Castro reluctantly accepted nuclear missiles, as he later said, “not in order to ensure our own defense, but primarily to strengthen socialism on the international plane.” He then asked Khrushchev to go public when he delivered the missiles. “Why do it secretly—as if we had no right to do it?” After all, the Soviet Union had every right under international law to send the missiles and Cuba had every right to receive them. “I warned Nikita that secrecy would hand the imperialists the advantage.”2

  Fortunately for the imperialists Khrushchev did not follow Castro’s advice. Had he done so, it would have been far harder to force the missiles out. Khrushchev’s secrecy played into Kennedy’s hands.

  We know a surprising amount today about the inner history of the missile crisis. The Kennedy Tapes: Inside the White House during the Cuban Missile Crisis (Ernest R. May and Philip D. Zelikow, editors, 1997) supplies verbatim transcripts of deliberations within the American government. Alexander Fursenko and Timothy Naftali, “One Hell of a Gamble”: Khrushchev, Castro, and Kennedy, 1958–1964 (1997) draws on hitherto secret Soviet documents. James G. Blight’s volumes of “critical oral history”—especially On the Brink: Americans and Soviets Reexamine the Cuban Missile Crisis (with David A. Welch, 1990) and Cuba on the Brink: Castro, the Missile Crisis, and the Soviet Collapse (with Bruce J. Allyn and David A. Welch, 1993)—contain the witness of American, Soviet, and Cuban participants.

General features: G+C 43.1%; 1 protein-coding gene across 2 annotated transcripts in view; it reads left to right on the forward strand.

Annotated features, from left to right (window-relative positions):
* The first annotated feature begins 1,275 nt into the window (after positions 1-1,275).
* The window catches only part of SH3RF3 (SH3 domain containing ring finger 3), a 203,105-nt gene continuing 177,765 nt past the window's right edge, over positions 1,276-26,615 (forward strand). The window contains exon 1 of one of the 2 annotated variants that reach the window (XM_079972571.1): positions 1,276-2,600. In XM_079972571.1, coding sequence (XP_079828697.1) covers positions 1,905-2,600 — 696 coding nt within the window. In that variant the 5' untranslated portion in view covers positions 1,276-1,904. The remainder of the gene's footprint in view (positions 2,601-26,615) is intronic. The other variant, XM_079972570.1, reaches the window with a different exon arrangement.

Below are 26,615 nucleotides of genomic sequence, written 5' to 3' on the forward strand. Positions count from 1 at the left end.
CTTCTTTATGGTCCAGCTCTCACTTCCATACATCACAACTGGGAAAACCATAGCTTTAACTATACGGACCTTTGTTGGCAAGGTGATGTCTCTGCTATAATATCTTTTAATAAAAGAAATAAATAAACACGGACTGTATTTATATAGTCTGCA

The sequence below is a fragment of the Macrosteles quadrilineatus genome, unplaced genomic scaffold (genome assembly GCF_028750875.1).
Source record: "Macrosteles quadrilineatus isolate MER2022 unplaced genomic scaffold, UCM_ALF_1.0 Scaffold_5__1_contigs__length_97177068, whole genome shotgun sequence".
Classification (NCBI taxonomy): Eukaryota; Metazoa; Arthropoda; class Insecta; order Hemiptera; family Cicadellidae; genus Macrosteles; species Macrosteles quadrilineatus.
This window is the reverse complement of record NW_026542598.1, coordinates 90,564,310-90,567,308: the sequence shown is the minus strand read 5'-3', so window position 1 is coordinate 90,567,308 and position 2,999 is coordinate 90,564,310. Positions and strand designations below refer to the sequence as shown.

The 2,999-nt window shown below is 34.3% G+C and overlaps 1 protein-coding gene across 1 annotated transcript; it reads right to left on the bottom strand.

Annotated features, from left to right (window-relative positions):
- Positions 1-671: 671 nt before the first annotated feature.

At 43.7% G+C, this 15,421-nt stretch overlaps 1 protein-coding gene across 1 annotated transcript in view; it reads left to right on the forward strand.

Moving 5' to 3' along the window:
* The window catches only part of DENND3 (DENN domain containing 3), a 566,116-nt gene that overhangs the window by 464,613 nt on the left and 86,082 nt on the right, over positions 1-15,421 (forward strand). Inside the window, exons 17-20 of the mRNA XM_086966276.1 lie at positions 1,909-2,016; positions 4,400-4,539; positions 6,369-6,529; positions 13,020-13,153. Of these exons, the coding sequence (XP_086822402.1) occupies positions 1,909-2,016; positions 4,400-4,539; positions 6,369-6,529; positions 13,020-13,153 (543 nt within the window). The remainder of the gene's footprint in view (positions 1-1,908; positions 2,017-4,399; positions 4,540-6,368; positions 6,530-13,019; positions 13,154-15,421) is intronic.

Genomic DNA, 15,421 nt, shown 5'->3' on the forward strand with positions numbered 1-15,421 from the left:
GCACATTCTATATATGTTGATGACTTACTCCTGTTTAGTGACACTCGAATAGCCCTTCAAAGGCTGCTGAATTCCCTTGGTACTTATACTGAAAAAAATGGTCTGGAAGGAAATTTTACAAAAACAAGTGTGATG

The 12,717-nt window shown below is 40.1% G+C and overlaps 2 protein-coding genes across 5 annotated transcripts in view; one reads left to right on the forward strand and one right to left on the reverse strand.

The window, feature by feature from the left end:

This abundance of new testimony supplements and reinforces Robert Kennedy’s account in Thirteen Days. The President was determined to get the nuclear missiles out of Cuba. American acquiescence in their deployment, Kennedy understood, would demonstrate the Soviet ability to act with impunity in the very heart of the American zone of vital interest. Soviet missiles in Cuba might not upset the strategic balance, but they would certainly upset the political balance and have a profoundly destabilizing effect on the world power equilibrium—not to mention their impact on domestic politics, never far from any presidential mind.

  Kennedy, as his brother emphasized in Thirteen Days, was equally determined to get the missiles out peaceably. There is the theory that Jo
hn and Robert Kennedy were “obsessed” with Castro and out to destroy him. If this had been the case, the deployment of Soviet nuclear missiles in Cuba would have provided a heaven-sent pretext—one that would have been accepted around the world—to invade Cuba and smash Castro forever. Instead Robert Kennedy led the fight against military intervention, and John Kennedy made the decision against it. Some obsession.